Go for it!
'nuff said, JPF
11 comment| 12 people found this helpful. Was this review helpful to you?YesNoReport abuse
on January 20, 2012
If you've never read Fantastic Four issues #41-50 and Annual #3, you're in for a treat. The first Fantastic Four I ever read was issue #43: "Lo, There Shall Be an Ending" and was hooked for life. But I had to depend on my older brother for issues, so the next storyline I read was #48-#50 (guys didn't buy comics as much on a monthly basis as is done today). Let's just say my thirst for the Fantastic Four grew. Don't want to give too much away, so I'll simply say this: Vol #5 includes the return of the Frightful Four (Wizard, Medusa, Sandman and Trapster), Dragon Man and Dr. Doom. Also featured are the first appearances of The Inhumans, Galactus and The Silver Surfer. 'Nuff said! Guess my brother actually knew what he was doing in those days.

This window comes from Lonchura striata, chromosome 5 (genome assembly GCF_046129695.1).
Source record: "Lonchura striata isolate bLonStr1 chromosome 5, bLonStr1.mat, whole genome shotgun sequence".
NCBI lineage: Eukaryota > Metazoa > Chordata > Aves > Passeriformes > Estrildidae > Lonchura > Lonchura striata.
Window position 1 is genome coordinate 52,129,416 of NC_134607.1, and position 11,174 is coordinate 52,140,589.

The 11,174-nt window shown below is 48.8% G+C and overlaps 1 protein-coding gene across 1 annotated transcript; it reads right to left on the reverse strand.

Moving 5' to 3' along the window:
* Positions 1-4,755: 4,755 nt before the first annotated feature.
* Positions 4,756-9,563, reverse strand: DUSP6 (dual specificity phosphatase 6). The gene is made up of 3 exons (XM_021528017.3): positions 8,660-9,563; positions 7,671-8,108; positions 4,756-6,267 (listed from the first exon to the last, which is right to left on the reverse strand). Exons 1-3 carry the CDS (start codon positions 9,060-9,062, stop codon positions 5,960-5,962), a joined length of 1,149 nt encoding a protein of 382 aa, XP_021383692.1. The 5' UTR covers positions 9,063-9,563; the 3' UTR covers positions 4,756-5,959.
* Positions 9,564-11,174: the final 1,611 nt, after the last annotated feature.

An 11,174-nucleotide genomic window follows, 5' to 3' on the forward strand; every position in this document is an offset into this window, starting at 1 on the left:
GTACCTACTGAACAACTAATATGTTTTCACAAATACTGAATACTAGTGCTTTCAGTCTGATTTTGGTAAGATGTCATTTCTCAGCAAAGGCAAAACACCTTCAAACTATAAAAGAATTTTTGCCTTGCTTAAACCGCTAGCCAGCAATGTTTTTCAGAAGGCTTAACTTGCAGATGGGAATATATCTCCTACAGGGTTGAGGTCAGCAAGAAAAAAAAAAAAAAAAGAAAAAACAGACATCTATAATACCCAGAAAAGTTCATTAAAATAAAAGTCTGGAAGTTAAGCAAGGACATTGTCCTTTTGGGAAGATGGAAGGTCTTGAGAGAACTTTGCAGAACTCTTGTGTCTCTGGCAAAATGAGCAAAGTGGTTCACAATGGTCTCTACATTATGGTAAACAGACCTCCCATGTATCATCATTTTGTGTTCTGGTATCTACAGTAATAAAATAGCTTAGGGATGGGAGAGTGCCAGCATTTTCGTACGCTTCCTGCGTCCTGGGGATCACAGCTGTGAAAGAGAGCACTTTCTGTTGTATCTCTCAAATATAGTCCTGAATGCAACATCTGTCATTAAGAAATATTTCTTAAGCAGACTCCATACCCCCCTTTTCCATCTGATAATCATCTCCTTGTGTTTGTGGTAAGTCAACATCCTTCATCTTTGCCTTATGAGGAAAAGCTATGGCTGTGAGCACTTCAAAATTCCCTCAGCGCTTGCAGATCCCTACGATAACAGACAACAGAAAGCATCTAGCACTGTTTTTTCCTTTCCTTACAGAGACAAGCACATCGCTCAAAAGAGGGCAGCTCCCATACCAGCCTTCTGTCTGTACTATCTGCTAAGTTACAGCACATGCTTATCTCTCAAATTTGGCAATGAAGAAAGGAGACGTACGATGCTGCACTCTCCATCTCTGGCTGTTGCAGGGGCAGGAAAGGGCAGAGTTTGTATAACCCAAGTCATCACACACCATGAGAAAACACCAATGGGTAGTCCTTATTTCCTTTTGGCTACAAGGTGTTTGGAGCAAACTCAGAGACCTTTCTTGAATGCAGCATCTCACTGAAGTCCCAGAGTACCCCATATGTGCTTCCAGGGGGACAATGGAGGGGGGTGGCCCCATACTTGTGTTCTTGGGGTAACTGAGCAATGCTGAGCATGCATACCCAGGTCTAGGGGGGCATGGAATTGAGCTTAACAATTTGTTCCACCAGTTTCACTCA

0Comment| 5 people found this helpful. Was this review helpful to you?YesNoReport abuse
on May 2, 2015
The Thing has just finished defeating Dr. Doom but at the cost of being trapped in his monster looking form. He leaves the Fantastic Four angry and heavily depressed, which soon makes him easy pickings for another outfit. -summary